My normal progression for a warm-up is walk, trot, then canter. Because I didn't have that longer trot to use, I spent far more time working at the walk. I really hate moving my horse off into that slow collected jog without lots of warm-up time.

After plenty of time walking and moving laterally off my legs, I decided I'd take my horse straight into a canter. I didn't want a slow western lope either without more warm-up so I moved the reins up my horse's neck and kissed for him to move out. By moving my hand farther up the horse's neck and repeatedly kissing to him, I was giving my horse permission to stretch out at the canter.

By this time there was only one more horse in the arena. Both horses were spaced far enough apart that I felt comfortable letting Legs gallop if I could get him warmed up enough to make that a reasonable request. Still the horse's fear of the curb prevented Legs from stretching out into a relaxed canter. What I had for the first couple of laps was a horse bracing at the poll and reaching only about half way up underneath himself.

Once the horse was finally warmed up enough to gallop, I moved him on into the faster gait. You would think I had broadcast some kind of invitation for people to join me because as soon as we moved into the gallop horses seemed to flock to the arena.

The most galloping we got in was about two laps each way of going. I did get a pretty good gallop considering the circumstances but I knew it wasn't enough to get my horse up underneath himself where I wanted. Still it was better than nothing.

I spent a little bit of time working on the more customary hand gallop that is used in the show ring. Even at that I did not get the rate that I really want to show my horse, still I did get a distinct change from the lope to the hand gallop. We also worked just a little on the transition back into the lope.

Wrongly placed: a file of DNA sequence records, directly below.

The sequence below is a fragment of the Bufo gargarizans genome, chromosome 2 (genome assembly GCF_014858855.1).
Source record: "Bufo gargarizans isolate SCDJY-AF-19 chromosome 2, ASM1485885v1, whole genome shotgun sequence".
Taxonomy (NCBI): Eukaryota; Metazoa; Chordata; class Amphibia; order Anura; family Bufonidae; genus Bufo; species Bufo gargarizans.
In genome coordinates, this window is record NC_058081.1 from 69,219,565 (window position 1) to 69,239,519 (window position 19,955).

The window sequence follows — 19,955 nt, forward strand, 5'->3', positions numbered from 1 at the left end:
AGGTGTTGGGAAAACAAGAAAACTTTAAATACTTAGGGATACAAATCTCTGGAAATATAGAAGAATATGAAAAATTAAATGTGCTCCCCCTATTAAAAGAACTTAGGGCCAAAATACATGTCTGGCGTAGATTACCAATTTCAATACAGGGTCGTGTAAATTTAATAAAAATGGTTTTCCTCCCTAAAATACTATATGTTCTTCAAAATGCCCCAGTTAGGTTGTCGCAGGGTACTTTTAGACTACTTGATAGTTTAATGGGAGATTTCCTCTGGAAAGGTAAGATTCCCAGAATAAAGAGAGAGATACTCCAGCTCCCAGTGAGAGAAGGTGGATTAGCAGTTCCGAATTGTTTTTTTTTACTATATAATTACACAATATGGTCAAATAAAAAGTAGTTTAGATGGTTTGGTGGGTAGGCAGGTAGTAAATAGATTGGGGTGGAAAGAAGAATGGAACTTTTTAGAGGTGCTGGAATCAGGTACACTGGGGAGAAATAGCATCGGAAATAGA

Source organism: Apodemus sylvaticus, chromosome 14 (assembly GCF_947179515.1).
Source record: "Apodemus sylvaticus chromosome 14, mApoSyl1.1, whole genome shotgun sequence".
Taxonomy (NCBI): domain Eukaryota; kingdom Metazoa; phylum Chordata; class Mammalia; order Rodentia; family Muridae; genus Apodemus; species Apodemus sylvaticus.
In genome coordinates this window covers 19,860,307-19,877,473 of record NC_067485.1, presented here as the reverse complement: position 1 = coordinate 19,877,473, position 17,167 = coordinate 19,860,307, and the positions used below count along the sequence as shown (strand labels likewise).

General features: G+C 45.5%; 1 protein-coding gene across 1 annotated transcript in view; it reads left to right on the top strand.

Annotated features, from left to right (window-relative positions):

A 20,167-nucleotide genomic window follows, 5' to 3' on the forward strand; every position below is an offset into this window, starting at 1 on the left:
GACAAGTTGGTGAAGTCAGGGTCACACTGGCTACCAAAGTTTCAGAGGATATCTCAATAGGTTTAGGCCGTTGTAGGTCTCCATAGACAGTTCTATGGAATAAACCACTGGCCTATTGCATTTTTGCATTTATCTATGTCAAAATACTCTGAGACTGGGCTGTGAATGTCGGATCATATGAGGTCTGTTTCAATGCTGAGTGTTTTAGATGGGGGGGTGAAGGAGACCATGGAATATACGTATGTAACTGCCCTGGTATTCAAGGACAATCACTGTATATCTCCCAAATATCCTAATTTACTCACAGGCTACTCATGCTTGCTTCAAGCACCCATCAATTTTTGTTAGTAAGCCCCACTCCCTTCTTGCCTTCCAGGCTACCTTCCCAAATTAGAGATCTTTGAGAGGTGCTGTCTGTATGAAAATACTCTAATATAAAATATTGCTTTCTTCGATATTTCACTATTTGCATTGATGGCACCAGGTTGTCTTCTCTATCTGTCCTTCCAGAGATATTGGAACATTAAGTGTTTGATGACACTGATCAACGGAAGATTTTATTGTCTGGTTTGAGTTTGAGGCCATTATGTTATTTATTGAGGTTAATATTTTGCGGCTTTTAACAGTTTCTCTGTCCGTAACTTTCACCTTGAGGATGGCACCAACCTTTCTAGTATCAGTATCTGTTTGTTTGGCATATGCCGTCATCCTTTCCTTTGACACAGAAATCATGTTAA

The first couple of times Legs ignored the change in my hand position and just kept right on going at the same rate. I pushed harder with my seat telling the horse "easy" and only resorted to applying pressure to the bit as a last resort. By the third time I asked the horse came down in about three strides and I didn't have to talk to him or use bit pressure at all.

I figured that was the best I could expect considering where the horse was on this day so we called it good and headed back to the barn. The horse got the chance to eat some of his breakfast while I headed back to the show office to retrieve my number. The next time the horse came out of his stall it would be to go show in our first open class in many years.

To be continued..................

Getting Ready in the Heat

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  1. I'm excited to hear how it went. It sounds like the warm up went well :)

  2. Hey there Mikael-

    I got your email, but I ended up not going to the show because of the heat. Was it pretty miserable, heat-wise???

    We ended up up tubing down the green river and swimming in our pool instead. Maybe the next show....